If you look at weight lifting competitions it seems the strongest humans pound for pound are the lightest ones as they can snatch 3x their body weight but the heaviest olympic lifters can only snatch 2x their body weight but even so that range from 2x to 3x goes from 56kg all the way up to 105kg so for kiters I think this difference in fitness over body size doesn't matter much.

In kiting there is such a range of fitness and skill level it doesn't matter how large you are.

I don't think being actually large makes as much difference in humans as it does in sailboats, because the difference between a 5 foot person and a 7 foot person is just not that much, and besides we plane so we don't have to worry about the hull speed that sailboats worry about.

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Re: Here's a jumping question - fatty vs skinny

Postby L0KI » Tue May 07, 2013 11:12 pm

edt wrote:In kiting there is such a range of fitness and skill level it doesn't matter how large you are.
I guess you really have to define the term fatty.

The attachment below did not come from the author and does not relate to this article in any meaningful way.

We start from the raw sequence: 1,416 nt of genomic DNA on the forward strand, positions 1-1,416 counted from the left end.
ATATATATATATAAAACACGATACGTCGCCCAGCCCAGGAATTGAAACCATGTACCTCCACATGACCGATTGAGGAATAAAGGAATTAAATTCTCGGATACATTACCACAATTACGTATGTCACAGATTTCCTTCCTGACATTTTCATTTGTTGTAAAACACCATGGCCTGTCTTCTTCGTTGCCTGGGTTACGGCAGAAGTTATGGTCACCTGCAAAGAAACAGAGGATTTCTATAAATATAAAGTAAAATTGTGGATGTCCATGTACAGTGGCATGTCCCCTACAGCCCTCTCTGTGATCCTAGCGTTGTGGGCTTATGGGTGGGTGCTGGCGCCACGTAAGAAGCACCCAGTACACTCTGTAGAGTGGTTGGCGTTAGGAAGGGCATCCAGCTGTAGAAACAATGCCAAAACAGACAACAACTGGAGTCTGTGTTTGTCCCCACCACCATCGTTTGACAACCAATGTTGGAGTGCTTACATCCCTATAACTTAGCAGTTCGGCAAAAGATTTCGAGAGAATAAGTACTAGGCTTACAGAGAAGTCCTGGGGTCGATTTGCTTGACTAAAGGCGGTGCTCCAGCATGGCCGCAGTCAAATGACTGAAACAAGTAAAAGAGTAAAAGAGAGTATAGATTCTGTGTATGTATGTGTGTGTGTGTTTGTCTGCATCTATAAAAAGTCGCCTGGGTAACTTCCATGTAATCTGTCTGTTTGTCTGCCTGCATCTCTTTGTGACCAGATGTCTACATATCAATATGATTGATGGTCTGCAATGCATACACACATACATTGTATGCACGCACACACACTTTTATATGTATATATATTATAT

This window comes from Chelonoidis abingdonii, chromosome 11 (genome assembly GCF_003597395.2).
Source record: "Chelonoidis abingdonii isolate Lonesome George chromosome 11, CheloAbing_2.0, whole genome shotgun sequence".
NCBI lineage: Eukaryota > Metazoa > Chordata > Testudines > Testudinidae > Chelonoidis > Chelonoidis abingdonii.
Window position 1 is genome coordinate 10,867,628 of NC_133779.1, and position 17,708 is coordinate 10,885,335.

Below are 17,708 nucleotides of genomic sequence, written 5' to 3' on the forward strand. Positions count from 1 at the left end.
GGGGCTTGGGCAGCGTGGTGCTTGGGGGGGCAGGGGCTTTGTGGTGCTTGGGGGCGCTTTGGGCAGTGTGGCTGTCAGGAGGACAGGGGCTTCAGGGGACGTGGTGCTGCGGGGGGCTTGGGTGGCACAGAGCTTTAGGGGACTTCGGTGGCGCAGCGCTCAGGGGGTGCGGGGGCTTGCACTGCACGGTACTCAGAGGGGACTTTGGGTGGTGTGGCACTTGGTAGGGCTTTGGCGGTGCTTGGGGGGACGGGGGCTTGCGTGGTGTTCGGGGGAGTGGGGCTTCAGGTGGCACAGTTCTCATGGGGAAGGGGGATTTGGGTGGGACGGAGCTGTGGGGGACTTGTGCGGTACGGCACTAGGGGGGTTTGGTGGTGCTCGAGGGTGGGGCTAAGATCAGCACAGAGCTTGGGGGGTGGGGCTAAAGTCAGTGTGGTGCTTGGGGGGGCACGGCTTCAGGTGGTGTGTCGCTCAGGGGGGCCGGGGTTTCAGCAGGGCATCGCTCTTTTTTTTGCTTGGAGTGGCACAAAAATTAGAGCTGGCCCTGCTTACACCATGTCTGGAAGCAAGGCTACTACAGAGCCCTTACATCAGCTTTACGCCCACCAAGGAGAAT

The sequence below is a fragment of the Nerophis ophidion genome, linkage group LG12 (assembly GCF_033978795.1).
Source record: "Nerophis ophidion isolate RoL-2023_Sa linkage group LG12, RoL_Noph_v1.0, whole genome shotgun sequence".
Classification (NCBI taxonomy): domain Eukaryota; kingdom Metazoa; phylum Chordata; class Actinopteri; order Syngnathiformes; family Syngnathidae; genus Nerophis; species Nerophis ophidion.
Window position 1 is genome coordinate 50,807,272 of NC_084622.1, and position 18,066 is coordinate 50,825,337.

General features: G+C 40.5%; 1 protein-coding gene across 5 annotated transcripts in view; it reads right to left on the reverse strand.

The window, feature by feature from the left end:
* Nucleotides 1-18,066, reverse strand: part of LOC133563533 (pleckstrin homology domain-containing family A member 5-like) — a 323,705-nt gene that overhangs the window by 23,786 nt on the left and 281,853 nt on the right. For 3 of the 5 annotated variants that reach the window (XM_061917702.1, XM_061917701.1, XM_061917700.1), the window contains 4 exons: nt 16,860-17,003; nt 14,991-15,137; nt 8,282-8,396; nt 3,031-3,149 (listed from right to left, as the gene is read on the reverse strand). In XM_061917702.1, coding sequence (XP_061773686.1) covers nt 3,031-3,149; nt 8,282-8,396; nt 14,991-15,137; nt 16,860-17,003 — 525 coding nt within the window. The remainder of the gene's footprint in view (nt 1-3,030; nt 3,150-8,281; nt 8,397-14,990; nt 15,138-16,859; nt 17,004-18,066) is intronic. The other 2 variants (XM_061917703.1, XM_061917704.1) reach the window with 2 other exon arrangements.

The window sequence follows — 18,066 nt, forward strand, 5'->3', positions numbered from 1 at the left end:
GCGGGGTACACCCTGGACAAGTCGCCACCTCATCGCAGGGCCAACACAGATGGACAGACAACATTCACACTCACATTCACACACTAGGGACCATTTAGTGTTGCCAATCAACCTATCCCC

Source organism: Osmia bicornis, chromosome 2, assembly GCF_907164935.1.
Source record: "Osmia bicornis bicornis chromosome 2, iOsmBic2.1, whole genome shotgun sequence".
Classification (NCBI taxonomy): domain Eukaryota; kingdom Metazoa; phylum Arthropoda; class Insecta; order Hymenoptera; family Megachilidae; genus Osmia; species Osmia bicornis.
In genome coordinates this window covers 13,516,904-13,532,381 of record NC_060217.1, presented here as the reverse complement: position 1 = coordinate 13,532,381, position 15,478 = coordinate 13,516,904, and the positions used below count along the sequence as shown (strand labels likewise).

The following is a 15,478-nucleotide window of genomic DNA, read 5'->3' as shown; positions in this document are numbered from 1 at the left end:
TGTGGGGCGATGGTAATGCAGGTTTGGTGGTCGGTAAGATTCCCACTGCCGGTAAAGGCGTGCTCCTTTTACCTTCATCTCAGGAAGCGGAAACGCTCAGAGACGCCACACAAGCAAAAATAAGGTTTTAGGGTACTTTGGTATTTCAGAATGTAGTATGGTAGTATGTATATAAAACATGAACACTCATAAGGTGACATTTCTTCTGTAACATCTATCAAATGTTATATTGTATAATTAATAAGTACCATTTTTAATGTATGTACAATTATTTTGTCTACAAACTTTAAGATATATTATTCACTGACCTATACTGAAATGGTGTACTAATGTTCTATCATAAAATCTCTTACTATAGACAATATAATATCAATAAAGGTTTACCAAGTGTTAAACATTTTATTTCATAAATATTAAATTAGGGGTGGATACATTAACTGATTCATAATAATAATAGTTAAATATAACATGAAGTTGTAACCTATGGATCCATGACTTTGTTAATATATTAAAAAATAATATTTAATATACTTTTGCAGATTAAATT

My buddy who is 265 lbs is very strong, but he will never do as many chin ups as a thin or medium weight guy.
I know chins ups do not equate to kiting, but it shows that his body weight to strength ratio is very different than the rest of us.
He has a much harder time jibing a kite surfboard or windsurf rig, than a thinner man.
It's harder for him to hop up to stand on a surfboard, the gut is in the way.
I have also not seen the same level of success with timing, coordination and flexibility for take off and landing his jumps while he is carrying a beach ball under his shirt.
And he has been kiting far longer than the whole rest of the crew here.

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Re: Here's a jumping question - fatty vs skinny

Postby Kite2Heaven » Wed May 08, 2013 2:15 am

Hmmm big numbers n equations - my statts.. 1/2 fat :)

In reality 'on flat water' speed has nothing to do with jump height. There comes a point where you cannot stomp the board from risk of spinnout - resulting in suttle distance jumps. Fatboy Slim and Not enough donuts both reach the same speed/water resistance equation before losing there stomp carve edge.
Add in a ramp - to easy - but wind Velosity is now coupled with wind drag on the 13 - tradjectory angles change also.
Long story short - Kamy dude, put that Donut back in the box lol !

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Re: Here's a jumping question - fatty vs skinny

Postby lander » Wed May 08, 2013 12:13 pm

I believe Dr. Frank can give you the correct explanation, but buttom line is, that if the two persons has same technique, speed etc - the height of the jump will be the same